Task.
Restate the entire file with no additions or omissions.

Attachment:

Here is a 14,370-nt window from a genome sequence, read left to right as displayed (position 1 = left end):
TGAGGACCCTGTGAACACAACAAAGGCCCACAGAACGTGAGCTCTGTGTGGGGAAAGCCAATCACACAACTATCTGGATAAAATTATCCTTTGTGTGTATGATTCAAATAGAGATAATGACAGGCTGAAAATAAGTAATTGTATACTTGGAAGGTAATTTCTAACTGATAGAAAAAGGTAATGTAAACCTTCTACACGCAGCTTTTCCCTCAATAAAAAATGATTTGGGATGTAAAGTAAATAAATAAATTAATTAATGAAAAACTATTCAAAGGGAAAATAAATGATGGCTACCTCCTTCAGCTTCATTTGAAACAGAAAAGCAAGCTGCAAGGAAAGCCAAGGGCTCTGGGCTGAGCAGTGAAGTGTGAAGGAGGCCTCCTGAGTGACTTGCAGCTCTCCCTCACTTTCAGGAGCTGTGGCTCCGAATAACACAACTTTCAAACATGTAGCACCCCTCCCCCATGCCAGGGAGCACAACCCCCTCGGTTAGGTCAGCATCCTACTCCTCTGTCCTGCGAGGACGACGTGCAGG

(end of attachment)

Here is a 14,370-nt window from a genome sequence, read left to right as displayed (position 1 = left end):
TGAGGACCCTGTGAACACAACAAAGGCCCACAGAACGTGAGCTCTGTGTGGGGAAAGCCAATCACACAACTATCTGGATAAAATTATCCTTTGTGTGTATGATTCAAATAGAGATAATGACAGGCTGAAAATAAGTAATTGTATACTTGGAAGGTAATTTCTAACTGATAGAAAAAGGTAATGTAAACCTTCTACACGCAGCTTTTCCCTCAATAAAAAATGATTTGGGATGTAAAGTAAATAAATAAATTAATTAATGAAAAACTATTCAAAGGGAAAATAAATGATGGCTACCTCCTTCAGCTTCATTTGAAACAGAAAAGCAAGCTGCAAGGAAAGCCAAGGGCTCTGGGCTGAGCAGTGAAGTGTGAAGGAGGCCTCCTGAGTGACTTGCAGCTCTCCCTCACTTTCAGGAGCTGTGGCTCCGAATAACACAACTTTCAAACATGTAGCACCCCTCCCCCATGCCAGGGAGCACAACCCCCTCGGTTAGGTCAGCATCCTACTCCTCTGTCCTGCGAGGACGACGTGCAGG